Hagan, J. and Rymond-Richmond, W. Darfur and the Crime of Genocide Cambridge University Press 2009 269 pp.
The attacks of the Janjaweed militia and Sudanese government forces against the non-Arab people of Darfur, which began in 2003 and are still continuing in 2009, constitute the largest-scale genocidal violence anywhere in the world since the Rwandan Genocide of 1994, although perhaps they should be considered a ‘rolling’ rather than – like the latter – a ‘volcanic’ genocide (in the words of Madeleine Albright). Although there has been considerable informed documentation and analysis of these events, the academic literature is still weak, certainly relative to Rwanda which has been extensively studied, and the ‘genocide’ frame of analysis is still contested. And although sociologists have made considerable contributions to the conceptual debate on genocide, and recently to its historical sociology, they have been marginal to the analysis of recent cases, where anthropologists have made the running. We can only welcome, therefore, this volume which proposes to apply not only sociological but (innovatively) criminological perspectives to the Darfur situation.
Hagan and Rymond-Richmond’s main contribution is their analysis of an important victimisation survey of survivors of the initial violence in Darfur, conducted in 2004 for the US State Department and which formed the basis for then Secretary of State Colin Powell’s unprecented allegation that genocide had been committed. The Atrocities Documentation Survey has since been suppressed by the State Department and Hagan and Rymond-Richmond’s is the first serious analysis of its disturbing findings, which go a long way to supporting the genocide case in general, and the international criminal charges against Sudanese president Omar al-Bashir and other state leaders in particular. The refugee interviews are indeed, as Hagan and Rymond-Richmond write, ‘a genocidal trove of evidence’. They demonstrate, in extensive and graphic detail, the interlinked killings, rapes and mass displacements which made up the violence of the genocidal process.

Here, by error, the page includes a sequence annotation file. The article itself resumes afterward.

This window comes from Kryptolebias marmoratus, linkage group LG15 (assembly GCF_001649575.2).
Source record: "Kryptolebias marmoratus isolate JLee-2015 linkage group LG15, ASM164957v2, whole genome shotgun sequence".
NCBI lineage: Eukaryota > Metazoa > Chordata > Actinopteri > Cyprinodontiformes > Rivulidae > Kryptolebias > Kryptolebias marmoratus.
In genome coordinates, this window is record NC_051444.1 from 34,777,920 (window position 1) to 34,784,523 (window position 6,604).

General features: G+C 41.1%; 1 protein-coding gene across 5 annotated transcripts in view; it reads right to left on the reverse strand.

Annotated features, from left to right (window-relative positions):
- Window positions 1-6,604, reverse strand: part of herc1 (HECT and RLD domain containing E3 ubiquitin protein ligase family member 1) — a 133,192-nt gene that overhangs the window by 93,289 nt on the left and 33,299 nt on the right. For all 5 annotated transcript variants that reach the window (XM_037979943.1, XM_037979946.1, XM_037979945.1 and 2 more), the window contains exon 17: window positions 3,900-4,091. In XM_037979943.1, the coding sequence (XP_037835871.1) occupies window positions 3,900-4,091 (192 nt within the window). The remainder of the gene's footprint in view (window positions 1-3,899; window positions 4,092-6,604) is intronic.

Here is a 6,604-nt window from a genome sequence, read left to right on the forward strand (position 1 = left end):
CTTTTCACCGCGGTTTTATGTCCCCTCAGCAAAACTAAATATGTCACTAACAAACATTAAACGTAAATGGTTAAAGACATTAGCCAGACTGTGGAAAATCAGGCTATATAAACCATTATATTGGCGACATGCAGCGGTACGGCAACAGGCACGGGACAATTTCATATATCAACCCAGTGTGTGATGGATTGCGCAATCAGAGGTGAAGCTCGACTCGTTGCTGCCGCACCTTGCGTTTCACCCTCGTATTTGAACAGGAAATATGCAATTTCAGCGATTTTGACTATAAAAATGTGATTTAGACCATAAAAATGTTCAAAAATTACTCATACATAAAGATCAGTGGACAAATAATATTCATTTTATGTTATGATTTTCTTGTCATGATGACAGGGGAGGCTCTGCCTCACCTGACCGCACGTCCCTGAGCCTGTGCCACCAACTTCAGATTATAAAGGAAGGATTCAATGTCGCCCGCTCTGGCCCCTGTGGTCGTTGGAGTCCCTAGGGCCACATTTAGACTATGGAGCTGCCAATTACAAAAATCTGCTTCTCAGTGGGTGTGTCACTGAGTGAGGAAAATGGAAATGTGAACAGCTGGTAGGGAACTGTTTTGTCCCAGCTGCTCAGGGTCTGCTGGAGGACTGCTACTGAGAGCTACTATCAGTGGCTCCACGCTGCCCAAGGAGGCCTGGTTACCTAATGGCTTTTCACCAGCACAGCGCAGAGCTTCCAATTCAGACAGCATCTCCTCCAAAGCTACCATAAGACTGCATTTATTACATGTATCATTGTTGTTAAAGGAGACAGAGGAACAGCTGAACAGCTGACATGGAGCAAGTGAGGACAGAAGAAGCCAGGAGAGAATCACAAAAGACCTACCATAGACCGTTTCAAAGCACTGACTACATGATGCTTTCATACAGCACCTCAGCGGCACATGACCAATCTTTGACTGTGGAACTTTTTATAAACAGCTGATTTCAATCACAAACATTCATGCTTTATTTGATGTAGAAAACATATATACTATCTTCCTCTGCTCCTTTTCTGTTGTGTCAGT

The analytical crux of this book, however, is an argument about how the destruction of communities and lives was ‘racially’ constructed. The authors link the use of racial epithets by al-Bashir and other Sudanese leaders with the survey evidence that victims often (but not always) experienced the violence as racial, due to the (widespread but not universal) use of racial epithets by militia and soldiers during the attacks. According to Hagan and Rymond-Richmond, therefore, the attacks were genocidal not because the victims were black or members of particular groups such as the Fur, Masalit and Zaghawa, but because the Sudanese state and the militia constructed them racially through persistent use of derogatory language (‘Zourga’ is the term used by al-Bashir). The authors ‘see racial epithets as forming the spark that transforms the specific forms of racial intent emphasised in international law’ into the type of ‘collective racial intent, or collective targeted fury and frenzy, that so often characterises genocide.’ (p.177)